With all of the discussions taking place on the subject of mass mail-in voting this year and concerns over the potential for ballots being stolen and fraudulently submitted (not that Democrats or most of the media want to discuss it), one obvious issue is coming under increasing scrutiny. Exactly how much mail theft is really going on in the United States? NBC News recently submitted FOIA requests and conducted interviews with postal inspectors to find out. They received a couple of different answers, beginning with a report saying there had been a huge spike in thefts over the past few years. That was then modified to say that the numbers were significantly “overstated.” And finally, the USPS threw up their hands and admitted that they really have no idea how much mail theft is going on.

The U.S. Postal Service has been under fire for months for a delivery slowdown spurred by changes brought by the new postmaster general, Louis DeJoy.

But the nation’s mail system has also been plagued by a previously undisclosed problem: It has no reliable system for tracking mail theft.

The Postal Service’s law enforcement arm acknowledged the shortcoming after NBC News, prompted by anecdotal accounts of an uptick in mail theft around the country, sought and received mail theft figures through a Freedom of Information Act request.

The linked report contains all manner of horror stories about thefts of letters and packages. This January in Phoenix, “several trays of mail” were grabbed out of a Post Office parking lot. In April, thieves at Grand Central Station in New York City made off with entire bags of mail and packages in broad daylight. In one suburb of Seattle, carriers have started to “avoid leaving unemployment and Social Security checks” at one apartment complex because the mail is stolen so often.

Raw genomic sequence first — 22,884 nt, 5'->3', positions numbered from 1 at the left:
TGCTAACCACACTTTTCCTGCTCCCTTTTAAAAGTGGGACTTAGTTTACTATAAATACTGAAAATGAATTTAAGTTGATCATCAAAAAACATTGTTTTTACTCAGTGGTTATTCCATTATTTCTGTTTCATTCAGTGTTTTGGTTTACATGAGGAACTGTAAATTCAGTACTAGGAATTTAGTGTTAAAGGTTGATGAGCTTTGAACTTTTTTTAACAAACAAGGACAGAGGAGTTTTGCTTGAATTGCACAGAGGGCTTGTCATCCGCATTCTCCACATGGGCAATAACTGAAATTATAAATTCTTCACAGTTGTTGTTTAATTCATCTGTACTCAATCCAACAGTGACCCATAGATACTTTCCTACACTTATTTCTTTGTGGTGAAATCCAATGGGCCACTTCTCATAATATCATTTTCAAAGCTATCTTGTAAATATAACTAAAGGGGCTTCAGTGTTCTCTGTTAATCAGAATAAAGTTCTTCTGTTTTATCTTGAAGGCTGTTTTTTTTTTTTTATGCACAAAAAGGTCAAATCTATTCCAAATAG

The initial report from the USPS claimed that they had seen a 600% increase in mail theft from 2017 to this year. But they then admitted that the figures represent customer complaints that can include many reports of issues that don’t actually involve theft, such as vandalism or delivery delays. So in other words, they have no idea how much theft is taking place.

Of course, it seems as if the USPS can’t really know the full picture because we’re talking about two classes of theft here. Some robberies take place before delivery but a lot of it happens after the carrier drops it off at the recipient’s address. The Post Office should certainly be able to track letters and packages as they make their way through the system so you would think they could tell you when things go missing, but apparently, they cant.

When it’s a case of mail being stolen after delivery, however, how would the postal service know? They might if someone reports the package or envelope not arriving, but what if they weren’t expecting it? This could be particularly true in the case of mail-in ballots in states that don’t traditionally conduct their elections this way. Unless the voter watches the state and national news like a hawk, they might not even be aware that they should be on the lookout for a ballot showing up in their mailbox. And if someone steals it at some point during the delivery process, they may be none the wiser and find themselves in for an unpleasant surprise when they show up at their polling place on November 3rd.

The US Postal Service is clearly in need of even more of an overhaul than the one currently being planned by the White House. If we’re not only unable to significantly curb mail theft but can’t even figure out approximately how much mail is being stolen, we have some bigger fish to fry than simply dealing with delivery slowdowns.